South Whidbey High School junior Kari Hustad said, “I chose to enter because climate change is an important, often ignored reality that we are beginning to face. It’s crucial, and important to me, that we do everything we can to help people realize the implications of our current way of life. For me, poetry is the best way to deliver condensed emotions and a message like this, to really make someone feel something.”
Her poem, “This is the Way the World Will End,” delivers a rousing response to the dangers of climate change: “I wanted to express the incredible sadness and hopelessness of a future in a destroyed world,” she said. “I hope I can make someone feel the weight of what we are doing to ourselves and to the planet.”
Hustad’s sentiments echo off the walls in the Cash Store Hub in the works of the other young artists. Vienna Canright created a mixed media piece entitled “World of Waste.” She collected trash from Double Bluff Beach to make a map of the world. She formed continents from the junk she found on the beach: shredded plastic bags, bottle caps, rope fragments, metal objects. An accompanying hand-created document explains that every year, 14 billion tons of waste get dumped into the world’s oceans.
In another mixed media work, artist Madeline Barker paints water-colored Earth balloons attached to the tops of smokestacks in a photograph of a power plant. One of the Earth balloons is popping to pieces as another awaits a similar fate. An accompanying poem penned by Barker is titled “Big Blue Balloon” and provides support to the message in her visual art piece.
Many students submitted poems covering a gamut of emotions and observations related to the contest’s theme. In “Spring Is Here for Now,” Jing Wu draws upon the beauty of nature coming back to life after a long winter to contemplate the possibility that climate change could mean the end of Spring as we know it. Sama Bjork’s poem deplores our inaction: “We/talked about it./We/couldn’t decide./We/were too late.” But her poem ends with a certain hope that we can clean up the world and let it heal again.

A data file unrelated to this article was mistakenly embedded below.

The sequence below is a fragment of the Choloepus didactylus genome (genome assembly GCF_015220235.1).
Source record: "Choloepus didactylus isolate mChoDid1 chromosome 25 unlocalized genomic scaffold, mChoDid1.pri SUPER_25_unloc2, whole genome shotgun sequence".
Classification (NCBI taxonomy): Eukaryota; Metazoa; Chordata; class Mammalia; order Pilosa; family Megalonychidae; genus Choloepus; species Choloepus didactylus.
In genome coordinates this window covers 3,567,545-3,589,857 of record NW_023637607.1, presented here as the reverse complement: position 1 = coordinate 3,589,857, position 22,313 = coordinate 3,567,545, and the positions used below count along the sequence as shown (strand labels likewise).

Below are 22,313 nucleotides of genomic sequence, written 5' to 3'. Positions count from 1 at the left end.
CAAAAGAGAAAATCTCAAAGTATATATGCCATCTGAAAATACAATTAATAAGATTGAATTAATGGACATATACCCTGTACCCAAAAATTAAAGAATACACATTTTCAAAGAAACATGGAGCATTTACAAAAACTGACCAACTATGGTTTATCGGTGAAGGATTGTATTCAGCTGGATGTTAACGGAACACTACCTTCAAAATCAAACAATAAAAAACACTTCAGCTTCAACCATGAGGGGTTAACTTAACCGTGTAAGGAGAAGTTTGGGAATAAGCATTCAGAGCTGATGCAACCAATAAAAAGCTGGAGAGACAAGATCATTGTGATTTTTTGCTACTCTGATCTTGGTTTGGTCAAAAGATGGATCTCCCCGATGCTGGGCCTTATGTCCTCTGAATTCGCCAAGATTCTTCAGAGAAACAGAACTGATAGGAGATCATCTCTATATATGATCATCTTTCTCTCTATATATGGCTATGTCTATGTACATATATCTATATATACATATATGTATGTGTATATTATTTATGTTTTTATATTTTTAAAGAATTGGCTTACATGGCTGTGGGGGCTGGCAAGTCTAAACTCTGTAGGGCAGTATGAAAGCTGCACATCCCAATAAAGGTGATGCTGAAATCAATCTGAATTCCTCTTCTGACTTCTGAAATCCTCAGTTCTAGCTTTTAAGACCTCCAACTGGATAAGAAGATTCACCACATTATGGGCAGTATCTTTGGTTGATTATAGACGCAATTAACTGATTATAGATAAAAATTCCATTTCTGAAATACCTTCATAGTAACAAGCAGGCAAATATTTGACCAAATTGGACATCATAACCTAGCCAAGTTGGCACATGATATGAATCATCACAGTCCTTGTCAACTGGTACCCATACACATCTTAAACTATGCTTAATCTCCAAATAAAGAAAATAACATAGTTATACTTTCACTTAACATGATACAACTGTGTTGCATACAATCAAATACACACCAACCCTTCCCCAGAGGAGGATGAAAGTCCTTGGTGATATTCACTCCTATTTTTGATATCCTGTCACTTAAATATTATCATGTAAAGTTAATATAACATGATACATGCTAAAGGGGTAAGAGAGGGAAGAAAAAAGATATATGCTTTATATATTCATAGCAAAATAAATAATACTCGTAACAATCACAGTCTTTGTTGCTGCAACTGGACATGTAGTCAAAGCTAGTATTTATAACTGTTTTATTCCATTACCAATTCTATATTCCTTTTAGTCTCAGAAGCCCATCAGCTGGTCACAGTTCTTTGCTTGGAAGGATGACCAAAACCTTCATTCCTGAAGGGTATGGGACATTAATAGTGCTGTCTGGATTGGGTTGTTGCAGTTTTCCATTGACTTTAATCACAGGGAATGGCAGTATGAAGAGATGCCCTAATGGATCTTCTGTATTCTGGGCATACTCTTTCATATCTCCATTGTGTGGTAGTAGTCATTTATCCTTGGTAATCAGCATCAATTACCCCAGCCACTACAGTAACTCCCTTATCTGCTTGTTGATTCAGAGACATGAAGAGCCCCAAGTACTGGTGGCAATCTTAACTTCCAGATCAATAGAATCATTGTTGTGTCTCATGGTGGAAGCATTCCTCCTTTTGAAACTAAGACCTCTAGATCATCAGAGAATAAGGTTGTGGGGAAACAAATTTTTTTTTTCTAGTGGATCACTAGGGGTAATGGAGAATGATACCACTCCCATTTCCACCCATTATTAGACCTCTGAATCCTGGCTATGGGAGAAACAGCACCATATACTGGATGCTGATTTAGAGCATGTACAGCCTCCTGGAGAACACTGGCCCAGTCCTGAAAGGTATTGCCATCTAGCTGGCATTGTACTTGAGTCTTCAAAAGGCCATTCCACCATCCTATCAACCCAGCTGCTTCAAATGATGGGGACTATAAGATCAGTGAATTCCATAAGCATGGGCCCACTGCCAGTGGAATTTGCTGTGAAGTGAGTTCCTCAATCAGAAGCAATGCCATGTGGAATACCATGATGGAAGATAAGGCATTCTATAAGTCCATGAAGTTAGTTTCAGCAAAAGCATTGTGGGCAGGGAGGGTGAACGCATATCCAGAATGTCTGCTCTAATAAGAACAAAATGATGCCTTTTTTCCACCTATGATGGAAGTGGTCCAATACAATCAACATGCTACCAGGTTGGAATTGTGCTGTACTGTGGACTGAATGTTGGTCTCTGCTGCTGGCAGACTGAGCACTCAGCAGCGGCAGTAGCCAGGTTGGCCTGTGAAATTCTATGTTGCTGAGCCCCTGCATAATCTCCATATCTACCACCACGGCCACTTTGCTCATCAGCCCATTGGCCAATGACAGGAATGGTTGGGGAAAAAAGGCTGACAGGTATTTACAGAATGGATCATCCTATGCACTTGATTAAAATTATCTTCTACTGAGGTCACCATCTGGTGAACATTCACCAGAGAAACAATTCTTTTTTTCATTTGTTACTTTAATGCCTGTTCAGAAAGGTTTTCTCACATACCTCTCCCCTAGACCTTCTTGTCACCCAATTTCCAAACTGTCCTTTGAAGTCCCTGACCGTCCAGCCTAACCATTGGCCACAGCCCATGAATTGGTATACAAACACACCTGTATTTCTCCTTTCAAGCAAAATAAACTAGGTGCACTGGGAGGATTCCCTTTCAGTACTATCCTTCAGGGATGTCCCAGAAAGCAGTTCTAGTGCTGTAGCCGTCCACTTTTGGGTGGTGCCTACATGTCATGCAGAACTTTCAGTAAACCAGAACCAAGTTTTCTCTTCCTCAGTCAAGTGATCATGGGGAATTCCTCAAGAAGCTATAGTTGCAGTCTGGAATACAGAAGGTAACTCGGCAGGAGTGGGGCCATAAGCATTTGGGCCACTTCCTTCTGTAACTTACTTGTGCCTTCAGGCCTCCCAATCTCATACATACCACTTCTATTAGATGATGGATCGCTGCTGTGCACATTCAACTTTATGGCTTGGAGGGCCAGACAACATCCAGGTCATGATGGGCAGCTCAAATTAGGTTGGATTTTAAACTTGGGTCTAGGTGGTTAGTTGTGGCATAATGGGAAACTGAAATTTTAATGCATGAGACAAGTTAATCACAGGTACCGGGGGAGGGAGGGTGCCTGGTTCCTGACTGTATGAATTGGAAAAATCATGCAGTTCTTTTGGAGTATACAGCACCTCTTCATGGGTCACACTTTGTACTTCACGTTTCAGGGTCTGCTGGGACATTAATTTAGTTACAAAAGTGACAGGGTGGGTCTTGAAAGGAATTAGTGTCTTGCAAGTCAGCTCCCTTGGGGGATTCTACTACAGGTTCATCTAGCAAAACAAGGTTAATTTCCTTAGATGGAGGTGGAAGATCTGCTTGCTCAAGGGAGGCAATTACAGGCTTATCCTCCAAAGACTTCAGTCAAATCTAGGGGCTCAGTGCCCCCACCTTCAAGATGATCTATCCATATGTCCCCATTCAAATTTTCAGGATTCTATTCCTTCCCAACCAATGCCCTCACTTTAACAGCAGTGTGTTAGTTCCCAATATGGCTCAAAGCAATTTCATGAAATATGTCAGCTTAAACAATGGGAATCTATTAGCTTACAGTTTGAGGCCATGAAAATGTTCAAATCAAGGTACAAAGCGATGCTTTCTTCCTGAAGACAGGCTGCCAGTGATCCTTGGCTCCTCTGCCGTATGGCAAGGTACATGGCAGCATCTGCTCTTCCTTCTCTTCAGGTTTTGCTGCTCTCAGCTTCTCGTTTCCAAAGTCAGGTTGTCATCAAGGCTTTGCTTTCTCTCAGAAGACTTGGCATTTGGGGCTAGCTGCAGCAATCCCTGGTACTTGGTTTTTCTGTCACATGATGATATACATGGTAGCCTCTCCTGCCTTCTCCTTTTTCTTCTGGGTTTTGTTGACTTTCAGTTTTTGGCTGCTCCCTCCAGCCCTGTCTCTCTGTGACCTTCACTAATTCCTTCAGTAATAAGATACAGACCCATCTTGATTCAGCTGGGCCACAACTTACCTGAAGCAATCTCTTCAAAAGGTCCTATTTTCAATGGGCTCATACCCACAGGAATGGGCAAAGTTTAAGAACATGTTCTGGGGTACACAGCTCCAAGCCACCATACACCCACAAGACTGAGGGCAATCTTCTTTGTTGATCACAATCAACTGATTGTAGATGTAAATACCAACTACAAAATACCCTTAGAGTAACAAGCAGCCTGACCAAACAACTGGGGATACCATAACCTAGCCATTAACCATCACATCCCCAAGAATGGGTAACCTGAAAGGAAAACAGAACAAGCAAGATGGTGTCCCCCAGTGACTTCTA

Rohim Mikkelsen echoes that hope in his poem, “I Stood.” It tells the story of someone who responds to a call to action during a defining personal moment when a decision is made to stand up and do something, to make a difference. In another poem, “Planet B,” Katherine Read ponders the fate of human beings who foolishly pollute their world, pointing out that we have no other world to go to if we mess this one up.
Dansy Thomas, a South Whidbey High School senior who submitted a painting to the contest, said, “I believe that global warming affects everyone, especially the younger generations. If we continue on the path we’re on, for us it will be too late. I believe that my artwork promotes change, and I want my children and their children to live on a greener planet.”
For Julie Glover, providing an opportunity for youth to speak their mind on climate change is the first step in helping them cope with the world they will inherit from us. “How are you holding your head up as an elder if you’re not helping kids deal with the mess we’re leaving them?”
The second step would be to actually listen to them. They are speaking now. At the Cash Store.
Russell Clepper is a singer-songwriter who plies his trade locally and around the country. He also is a substitute teacher for the Oak Harbor School District.
Holden Sandal, a senior at South Whidbey High School, contributed to this article.